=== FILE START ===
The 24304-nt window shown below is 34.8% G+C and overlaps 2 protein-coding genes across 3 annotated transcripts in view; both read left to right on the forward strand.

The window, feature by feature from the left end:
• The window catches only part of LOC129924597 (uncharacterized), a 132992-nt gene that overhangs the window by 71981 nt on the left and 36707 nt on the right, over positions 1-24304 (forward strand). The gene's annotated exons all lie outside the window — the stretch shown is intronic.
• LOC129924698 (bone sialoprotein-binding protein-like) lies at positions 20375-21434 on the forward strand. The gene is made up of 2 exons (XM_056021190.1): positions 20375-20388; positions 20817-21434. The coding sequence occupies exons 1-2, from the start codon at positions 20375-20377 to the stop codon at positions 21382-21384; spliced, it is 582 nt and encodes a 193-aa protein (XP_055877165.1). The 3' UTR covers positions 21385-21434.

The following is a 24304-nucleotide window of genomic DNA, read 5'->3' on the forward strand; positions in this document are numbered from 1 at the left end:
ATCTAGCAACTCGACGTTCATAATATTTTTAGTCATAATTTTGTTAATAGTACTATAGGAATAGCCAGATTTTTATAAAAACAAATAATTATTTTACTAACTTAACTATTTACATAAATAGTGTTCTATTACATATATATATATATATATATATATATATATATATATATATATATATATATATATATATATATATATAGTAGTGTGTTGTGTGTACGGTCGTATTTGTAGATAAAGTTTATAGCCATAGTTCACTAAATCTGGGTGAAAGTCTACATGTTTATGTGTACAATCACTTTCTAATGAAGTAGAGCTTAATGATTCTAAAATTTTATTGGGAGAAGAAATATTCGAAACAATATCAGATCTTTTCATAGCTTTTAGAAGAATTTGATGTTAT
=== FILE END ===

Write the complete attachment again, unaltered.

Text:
The 24304-nt window shown below is 34.8% G+C and overlaps 2 protein-coding genes across 3 annotated transcripts in view; both read left to right on the forward strand.

The window, feature by feature from the left end:
• The window catches only part of LOC129924597 (uncharacterized), a 132992-nt gene that overhangs the window by 71981 nt on the left and 36707 nt on the right, over positions 1-24304 (forward strand). The gene's annotated exons all lie outside the window — the stretch shown is intronic.
• LOC129924698 (bone sialoprotein-binding protein-like) lies at positions 20375-21434 on the forward strand. The gene is made up of 2 exons (XM_056021190.1): positions 20375-20388; positions 20817-21434. The coding sequence occupies exons 1-2, from the start codon at positions 20375-20377 to the stop codon at positions 21382-21384; spliced, it is 582 nt and encodes a 193-aa protein (XP_055877165.1). The 3' UTR covers positions 21385-21434.

The following is a 24304-nucleotide window of genomic DNA, read 5'->3' on the forward strand; positions in this document are numbered from 1 at the left end:
ATCTAGCAACTCGACGTTCATAATATTTTTAGTCATAATTTTGTTAATAGTACTATAGGAATAGCCAGATTTTTATAAAAACAAATAATTATTTTACTAACTTAACTATTTACATAAATAGTGTTCTATTACATATATATATATATATATATATATATATATATATATATATATATATATATATATATATATATATATAGTAGTGTGTTGTGTGTACGGTCGTATTTGTAGATAAAGTTTATAGCCATAGTTCACTAAATCTGGGTGAAAGTCTACATGTTTATGTGTACAATCACTTTCTAATGAAGTAGAGCTTAATGATTCTAAAATTTTATTGGGAGAAGAAATATTCGAAACAATATCAGATCTTTTCATAGCTTTTAGAAGAATTTGATGTTAT